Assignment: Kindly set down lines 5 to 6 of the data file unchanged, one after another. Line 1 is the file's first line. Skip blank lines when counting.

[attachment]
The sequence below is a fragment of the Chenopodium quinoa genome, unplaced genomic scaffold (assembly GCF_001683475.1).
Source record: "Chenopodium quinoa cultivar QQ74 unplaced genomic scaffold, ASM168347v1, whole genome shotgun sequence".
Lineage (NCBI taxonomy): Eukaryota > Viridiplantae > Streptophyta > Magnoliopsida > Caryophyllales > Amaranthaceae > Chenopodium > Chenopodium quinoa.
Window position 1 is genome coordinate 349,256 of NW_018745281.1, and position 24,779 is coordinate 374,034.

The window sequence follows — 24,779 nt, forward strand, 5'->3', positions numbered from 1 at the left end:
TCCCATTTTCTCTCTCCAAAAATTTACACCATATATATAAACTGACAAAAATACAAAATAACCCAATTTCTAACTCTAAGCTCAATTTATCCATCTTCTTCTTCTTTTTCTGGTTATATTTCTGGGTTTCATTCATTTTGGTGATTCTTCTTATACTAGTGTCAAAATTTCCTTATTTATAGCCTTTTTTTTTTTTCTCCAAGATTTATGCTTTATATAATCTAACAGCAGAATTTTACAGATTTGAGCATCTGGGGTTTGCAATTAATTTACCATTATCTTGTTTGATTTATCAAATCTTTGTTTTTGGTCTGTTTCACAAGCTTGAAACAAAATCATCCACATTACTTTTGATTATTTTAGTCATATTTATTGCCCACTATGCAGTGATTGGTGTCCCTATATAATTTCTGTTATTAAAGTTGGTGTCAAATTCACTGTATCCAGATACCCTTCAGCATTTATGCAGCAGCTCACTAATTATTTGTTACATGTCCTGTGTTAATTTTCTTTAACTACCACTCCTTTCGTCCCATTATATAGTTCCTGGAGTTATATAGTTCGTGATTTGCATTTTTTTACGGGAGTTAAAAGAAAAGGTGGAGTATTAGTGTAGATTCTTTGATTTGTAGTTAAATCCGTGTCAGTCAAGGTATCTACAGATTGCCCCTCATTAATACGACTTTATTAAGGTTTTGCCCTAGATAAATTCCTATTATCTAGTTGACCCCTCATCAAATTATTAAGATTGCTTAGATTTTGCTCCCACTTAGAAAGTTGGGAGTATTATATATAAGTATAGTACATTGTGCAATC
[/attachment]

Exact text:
The window sequence follows — 24,779 nt, forward strand, 5'->3', positions numbered from 1 at the left end:
TCCCATTTTCTCTCTCCAAAAATTTACACCATATATATAAACTGACAAAAATACAAAATAACCCAATTTCTAACTCTAAGCTCAATTTATCCATCTTCTTCTTCTTTTTCTGGTTATATTTCTGGGTTTCATTCATTTTGGTGATTCTTCTTATACTAGTGTCAAAATTTCCTTATTTATAGCCTTTTTTTTTTTTCTCCAAGATTTATGCTTTATATAATCTAACAGCAGAATTTTACAGATTTGAGCATCTGGGGTTTGCAATTAATTTACCATTATCTTGTTTGATTTATCAAATCTTTGTTTTTGGTCTGTTTCACAAGCTTGAAACAAAATCATCCACATTACTTTTGATTATTTTAGTCATATTTATTGCCCACTATGCAGTGATTGGTGTCCCTATATAATTTCTGTTATTAAAGTTGGTGTCAAATTCACTGTATCCAGATACCCTTCAGCATTTATGCAGCAGCTCACTAATTATTTGTTACATGTCCTGTGTTAATTTTCTTTAACTACCACTCCTTTCGTCCCATTATATAGTTCCTGGAGTTATATAGTTCGTGATTTGCATTTTTTTACGGGAGTTAAAAGAAAAGGTGGAGTATTAGTGTAGATTCTTTGATTTGTAGTTAAATCCGTGTCAGTCAAGGTATCTACAGATTGCCCCTCATTAATACGACTTTATTAAGGTTTTGCCCTAGATAAATTCCTATTATCTAGTTGACCCCTCATCAAATTATTAAGATTGCTTAGATTTTGCTCCCACTTAGAAAGTTGGGAGTATTATATATAAGTATAGTACATTGTGCAATC